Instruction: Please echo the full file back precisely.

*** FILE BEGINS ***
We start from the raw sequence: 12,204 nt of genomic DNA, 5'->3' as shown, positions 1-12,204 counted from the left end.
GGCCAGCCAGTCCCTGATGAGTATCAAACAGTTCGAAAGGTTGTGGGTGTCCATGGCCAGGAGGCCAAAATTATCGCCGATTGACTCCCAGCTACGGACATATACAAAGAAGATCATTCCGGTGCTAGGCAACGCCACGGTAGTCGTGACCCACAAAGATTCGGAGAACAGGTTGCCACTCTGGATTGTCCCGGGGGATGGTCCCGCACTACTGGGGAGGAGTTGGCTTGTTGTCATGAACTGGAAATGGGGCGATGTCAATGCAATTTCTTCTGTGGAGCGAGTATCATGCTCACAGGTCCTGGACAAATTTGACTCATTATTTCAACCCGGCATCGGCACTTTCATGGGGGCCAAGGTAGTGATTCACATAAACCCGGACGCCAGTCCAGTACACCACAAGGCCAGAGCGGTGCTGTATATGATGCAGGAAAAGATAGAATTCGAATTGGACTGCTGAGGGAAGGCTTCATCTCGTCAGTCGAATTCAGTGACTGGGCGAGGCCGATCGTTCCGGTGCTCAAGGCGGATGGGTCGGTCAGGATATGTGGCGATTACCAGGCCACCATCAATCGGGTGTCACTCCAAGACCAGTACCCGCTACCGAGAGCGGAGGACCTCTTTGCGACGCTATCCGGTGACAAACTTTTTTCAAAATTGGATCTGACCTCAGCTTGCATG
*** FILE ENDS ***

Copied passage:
We start from the raw sequence: 12,204 nt of genomic DNA, 5'->3' as shown, positions 1-12,204 counted from the left end.
GGCCAGCCAGTCCCTGATGAGTATCAAACAGTTCGAAAGGTTGTGGGTGTCCATGGCCAGGAGGCCAAAATTATCGCCGATTGACTCCCAGCTACGGACATATACAAAGAAGATCATTCCGGTGCTAGGCAACGCCACGGTAGTCGTGACCCACAAAGATTCGGAGAACAGGTTGCCACTCTGGATTGTCCCGGGGGATGGTCCCGCACTACTGGGGAGGAGTTGGCTTGTTGTCATGAACTGGAAATGGGGCGATGTCAATGCAATTTCTTCTGTGGAGCGAGTATCATGCTCACAGGTCCTGGACAAATTTGACTCATTATTTCAACCCGGCATCGGCACTTTCATGGGGGCCAAGGTAGTGATTCACATAAACCCGGACGCCAGTCCAGTACACCACAAGGCCAGAGCGGTGCTGTATATGATGCAGGAAAAGATAGAATTCGAATTGGACTGCTGAGGGAAGGCTTCATCTCGTCAGTCGAATTCAGTGACTGGGCGAGGCCGATCGTTCCGGTGCTCAAGGCGGATGGGTCGGTCAGGATATGTGGCGATTACCAGGCCACCATCAATCGGGTGTCACTCCAAGACCAGTACCCGCTACCGAGAGCGGAGGACCTCTTTGCGACGCTATCCGGTGACAAACTTTTTTCAAAATTGGATCTGACCTCAGCTTGCATG